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3 steps to eliminate unconscious bias in radiology recruitment and hiring

As radiology practices work to build diverse teams, leaders must ensure they’re taking potential steps to mitigate unconscious bias in their hiring decisions, experts charged recently in JACR.

Examples of this phenomenon could include failing to target enough candidates from diverse backgrounds or asking questions during the interview that favor a certain type of individual. Imaging experts believe the specialty must free itself from preconceived notions to help get the most out of talent acquisition.

“Unconscious bias represents prescribing preferences to a subject outside of one’s awareness and can be at least partially attributed to human nature. Therefore, we must be aware of our unconscious biases to overcome them and enable improved fairness in our hiring practices,” Nikita Consul, MD, with Baylor College of Medicine’s Department of Radiology in Houston, and co-authors wrote April 29. “In the private practice environment of radiology, especially in smaller firms, in which a dysfunctional team can lead to a dysfunctional practice overall, it is especially essential to find the best candidates for the team,” they added.

To start creating a healthier recruitment and hiring process, Consul and co-authors from Mount Sinai and the University of Massachusetts offered three steps:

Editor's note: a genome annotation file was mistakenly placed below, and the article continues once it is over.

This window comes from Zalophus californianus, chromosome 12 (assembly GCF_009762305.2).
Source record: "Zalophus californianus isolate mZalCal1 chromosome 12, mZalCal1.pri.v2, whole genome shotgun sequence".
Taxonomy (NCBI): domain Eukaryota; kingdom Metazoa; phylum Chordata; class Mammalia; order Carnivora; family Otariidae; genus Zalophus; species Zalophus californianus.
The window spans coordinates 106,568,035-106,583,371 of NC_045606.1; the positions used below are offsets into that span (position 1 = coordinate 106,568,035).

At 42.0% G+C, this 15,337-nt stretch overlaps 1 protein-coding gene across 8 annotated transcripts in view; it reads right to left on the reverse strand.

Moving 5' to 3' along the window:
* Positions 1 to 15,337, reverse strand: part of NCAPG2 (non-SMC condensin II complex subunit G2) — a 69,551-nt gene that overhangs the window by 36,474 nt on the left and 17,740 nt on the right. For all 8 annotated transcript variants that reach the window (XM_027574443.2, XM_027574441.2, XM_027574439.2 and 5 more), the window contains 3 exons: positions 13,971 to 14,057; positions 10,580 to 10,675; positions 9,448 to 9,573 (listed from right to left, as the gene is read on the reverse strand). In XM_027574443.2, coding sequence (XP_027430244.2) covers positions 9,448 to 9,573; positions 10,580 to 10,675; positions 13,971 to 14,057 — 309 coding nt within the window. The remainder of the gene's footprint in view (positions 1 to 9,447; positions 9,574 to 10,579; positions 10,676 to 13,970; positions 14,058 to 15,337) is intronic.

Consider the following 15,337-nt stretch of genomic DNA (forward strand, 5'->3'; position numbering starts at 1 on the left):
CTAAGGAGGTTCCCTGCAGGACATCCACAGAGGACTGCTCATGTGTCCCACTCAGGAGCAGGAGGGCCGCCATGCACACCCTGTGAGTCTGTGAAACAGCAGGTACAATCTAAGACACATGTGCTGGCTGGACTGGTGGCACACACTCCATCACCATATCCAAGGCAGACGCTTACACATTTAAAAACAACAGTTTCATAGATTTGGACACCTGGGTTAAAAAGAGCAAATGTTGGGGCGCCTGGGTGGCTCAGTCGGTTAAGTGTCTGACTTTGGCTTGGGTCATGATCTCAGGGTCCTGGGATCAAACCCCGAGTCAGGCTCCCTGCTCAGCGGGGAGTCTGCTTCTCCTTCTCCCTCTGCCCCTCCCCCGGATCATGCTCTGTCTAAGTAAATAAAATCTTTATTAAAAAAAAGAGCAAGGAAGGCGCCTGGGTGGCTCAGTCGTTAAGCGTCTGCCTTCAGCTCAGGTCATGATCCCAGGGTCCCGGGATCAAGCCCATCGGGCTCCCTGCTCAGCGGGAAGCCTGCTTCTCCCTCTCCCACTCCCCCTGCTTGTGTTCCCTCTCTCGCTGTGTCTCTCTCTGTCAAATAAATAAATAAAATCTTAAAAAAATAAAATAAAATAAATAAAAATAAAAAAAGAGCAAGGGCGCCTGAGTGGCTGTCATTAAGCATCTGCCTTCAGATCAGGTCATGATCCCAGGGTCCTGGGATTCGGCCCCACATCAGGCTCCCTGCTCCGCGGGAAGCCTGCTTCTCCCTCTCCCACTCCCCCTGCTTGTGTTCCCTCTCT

1. Increase the numbers: A good place to get started is by actively increasing the number of candidates, broadening the search to include individuals from varying ethnic backgrounds, ages, and career stages, etc. Consul et al. recommend appointing advocates to oversee the candidate pool’s composition, building a search committee dedicated to their goals, and using clearly defined criteria to analyze contenders.

2. Holistic approach: Go beyond grades and standardized test scores to look at the whole picture of each applicant. The authors suggested using search filters with “cautionary discretion,” since they often overlook traits such as work ethic and determination. They also recommend excluding photos to prevent bias based on appearance and paying attention to documents that paint a fuller picture of individuals, such as letters of recommendation or cover letters.

3. Structured interviewing: This step of hiring should be part of a whole, not a primary vehicle to discover candidate “fit,” the authors wrote. Consul and colleagues urged practices to train all interviewers on reducing bias, and establish clearly defined, performance-based criteria for assessment. Utilizing behavioral, rather than hypothetical, interview questions may also help mitigate bias.

Read more of their advice in the Journal of the American College of Radiology here.

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